Our collaboration collection with finnish slow fashion brand MORICO has been a long time in the making. We are proud to have released a full range of ocean inspired pillows and soft accessories this summer. In this article, I want to take you a little bit behind the scenes and show you some of the making process of our collaboration collection.
It all started with 3 big boxes of fabric scraps of various sizes, shapes and colours. MORICO is based in Finland and manufactures their clothes in Estonia, which is where most of the scraps came from. Two large boxes contained mostly a burgundy organic cotton velour and a light pink patterned organic cotton with a brushed white back side. An additional box with a wild mix of cotton velour, corduroy and viscose scraps came directly from MORICO's studio. These are the scraps you can see on the top left image, the sea shell pillow on the right is one of the products that was made with some larger pieces from the studio scraps.
Tytti from MORICO explained, that most of the scraps from the manufacturer in Estonia were leftovers from the previous fall and winter collection, which contained a lot of sweaters, dresses and skirts. These are all large items of clothing, which can make cutting the fabric in an efficient way really difficult. Tytti says herself, that in the summer, when producing small items, like bikinis and swimsuits, the amount of cutting waste is much lower or almost at zero. If you are unsure, how cutting waste in fashion production happens and works, we wrote a whole article about it here.
When analyzing the scraps we received, we found a lot of long and somewhat narrow pieces. There were a lot of batches of identical scraps, coming from making multiple of the same piece of clothing. These pieces inspired us to create the starfish pillow, which consists of 10 identical but oddly shaped polygonal pieces. Our sea urchin pillows are circular, but made up from many identical small trapezoid shapes, that fit onto some more compact pieces. Really long and narrow strips cut across the grain of the fabric were rolled into tubes (a handy thing any knit fabric does, when pulled and stretched) and then woven into fabric for our snowscape pillows and velvet basket.
Already at the level of production, there are many ways to use scraps creatively and reduce the amount of waste. Tytti explained, how MORICO is already conscious about their garments, how the patterns fit onto a roll of fabric and how they can make changes to reduce waste. There are options, such as cutting pieces in a different direction to the grain of the fabric or developing additional pieces for a collection that fit into the gaps of the others. Scrunchies are always a good way to use up some small strips, but unfortunately not all the scraps can be saved that way.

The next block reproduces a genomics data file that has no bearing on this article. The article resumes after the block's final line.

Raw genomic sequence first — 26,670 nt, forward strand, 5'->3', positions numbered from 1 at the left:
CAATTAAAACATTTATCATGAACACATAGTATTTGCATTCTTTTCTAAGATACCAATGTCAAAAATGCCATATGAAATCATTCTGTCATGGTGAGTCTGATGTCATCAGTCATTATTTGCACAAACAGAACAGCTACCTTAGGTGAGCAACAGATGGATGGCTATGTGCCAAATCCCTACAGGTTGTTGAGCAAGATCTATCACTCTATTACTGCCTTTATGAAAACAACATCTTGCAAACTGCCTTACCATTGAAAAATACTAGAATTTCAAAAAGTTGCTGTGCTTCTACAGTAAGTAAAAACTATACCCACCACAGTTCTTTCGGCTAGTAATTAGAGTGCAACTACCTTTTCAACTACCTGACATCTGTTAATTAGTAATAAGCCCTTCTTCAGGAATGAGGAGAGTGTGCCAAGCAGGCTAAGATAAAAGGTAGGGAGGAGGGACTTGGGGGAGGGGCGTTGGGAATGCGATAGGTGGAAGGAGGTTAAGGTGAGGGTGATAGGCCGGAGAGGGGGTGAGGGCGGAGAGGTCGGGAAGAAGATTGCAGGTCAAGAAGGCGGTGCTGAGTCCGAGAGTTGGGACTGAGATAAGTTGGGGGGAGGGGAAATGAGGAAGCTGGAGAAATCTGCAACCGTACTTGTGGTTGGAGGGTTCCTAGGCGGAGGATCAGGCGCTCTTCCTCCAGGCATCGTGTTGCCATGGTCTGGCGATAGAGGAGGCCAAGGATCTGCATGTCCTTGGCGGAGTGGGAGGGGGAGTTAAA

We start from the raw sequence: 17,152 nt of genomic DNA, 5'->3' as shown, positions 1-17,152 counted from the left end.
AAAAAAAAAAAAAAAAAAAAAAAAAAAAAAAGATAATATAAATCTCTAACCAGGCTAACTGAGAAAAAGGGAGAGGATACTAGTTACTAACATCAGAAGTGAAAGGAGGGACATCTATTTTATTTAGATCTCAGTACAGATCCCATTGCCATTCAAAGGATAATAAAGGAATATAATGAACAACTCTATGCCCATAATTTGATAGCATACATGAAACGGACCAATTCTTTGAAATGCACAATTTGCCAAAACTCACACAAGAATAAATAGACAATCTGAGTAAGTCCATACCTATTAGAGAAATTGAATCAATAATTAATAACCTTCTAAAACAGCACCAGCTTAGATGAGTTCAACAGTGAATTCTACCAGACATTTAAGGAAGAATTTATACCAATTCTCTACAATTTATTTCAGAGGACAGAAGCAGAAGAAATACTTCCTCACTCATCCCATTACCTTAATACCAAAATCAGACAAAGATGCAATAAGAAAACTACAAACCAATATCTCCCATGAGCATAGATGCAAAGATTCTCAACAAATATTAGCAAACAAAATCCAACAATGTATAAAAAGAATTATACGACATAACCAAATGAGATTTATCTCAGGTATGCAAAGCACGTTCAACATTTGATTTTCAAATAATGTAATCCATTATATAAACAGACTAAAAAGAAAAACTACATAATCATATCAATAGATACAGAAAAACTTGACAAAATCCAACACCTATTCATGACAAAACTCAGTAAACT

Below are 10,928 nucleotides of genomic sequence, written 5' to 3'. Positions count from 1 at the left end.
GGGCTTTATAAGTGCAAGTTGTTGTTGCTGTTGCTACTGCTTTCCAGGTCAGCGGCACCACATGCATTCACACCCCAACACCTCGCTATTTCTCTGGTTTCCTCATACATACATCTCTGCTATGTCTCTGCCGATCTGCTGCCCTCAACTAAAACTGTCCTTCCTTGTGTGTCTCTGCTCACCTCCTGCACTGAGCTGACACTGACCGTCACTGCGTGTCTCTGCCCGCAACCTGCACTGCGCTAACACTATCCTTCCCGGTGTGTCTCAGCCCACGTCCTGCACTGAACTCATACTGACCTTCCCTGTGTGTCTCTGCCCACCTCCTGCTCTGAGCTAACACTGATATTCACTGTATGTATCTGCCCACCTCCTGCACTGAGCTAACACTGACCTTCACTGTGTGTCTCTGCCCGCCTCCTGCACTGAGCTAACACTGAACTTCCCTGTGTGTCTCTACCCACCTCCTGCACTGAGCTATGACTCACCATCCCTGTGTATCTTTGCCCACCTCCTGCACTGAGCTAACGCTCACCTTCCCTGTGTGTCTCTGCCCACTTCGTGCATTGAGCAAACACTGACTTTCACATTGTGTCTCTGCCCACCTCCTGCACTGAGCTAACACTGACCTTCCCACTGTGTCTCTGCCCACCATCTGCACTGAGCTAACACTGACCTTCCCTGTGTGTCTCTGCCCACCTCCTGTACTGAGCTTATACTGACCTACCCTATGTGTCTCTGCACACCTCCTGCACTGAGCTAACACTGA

Our Velvet backpack is a piece, that used up a lot of scraps in all kinds of different sizes. For the outer layers, mainly bigger pieces were used. Since the front features a pocket design, they didn't have to be as big as the full backpack. The side of the bag is composed from some really long strips, while the straps used up some narrow pieces. The lining of the bag was patchworked together from a patterned viscose. Since it has this detailed crystal pattern, the patchwork lines are not that visible. After all it is only the lining of the bag, which totally can have a few more seams than the outer, if it still looks good and is durable. This is an example for a large piece, that can be made from quite small scraps, just based on the design of the pattern and materials chosen.
After seeing the image with our starfish pattern, you might be thinking "Wait a minute, I thought Wasteless Wonders was zero waste, there is clearly some leftovers!". It's true, we can't always use 100% of the scraps in whatever shape they come. This is why we usually don't just create one product.
Above you can see our Pebbles side table, in the making and completed. Each of the little pebbles was handsewn from the smallest scraps and stuffed with scraps of scraps from other products. More tiny scraps went into the stuffing of our shell, sea urchin, snowscape or starfish pillows. It is all about the "ecosystem" of products, where one feeds the other and in the end, nothing but one piece of sewing thread - used to close the last pillow - is left.
And with that, we transformed all our 3 boxes of MORICO production waste into new and wonderful products. I hope you enjoyed a little peak behind the curtain. If you want to learn more about any of the prodcuts, please visit our Collection page. If you fell in love with any of them, you can head over to MORICO's website and purchase them directly there.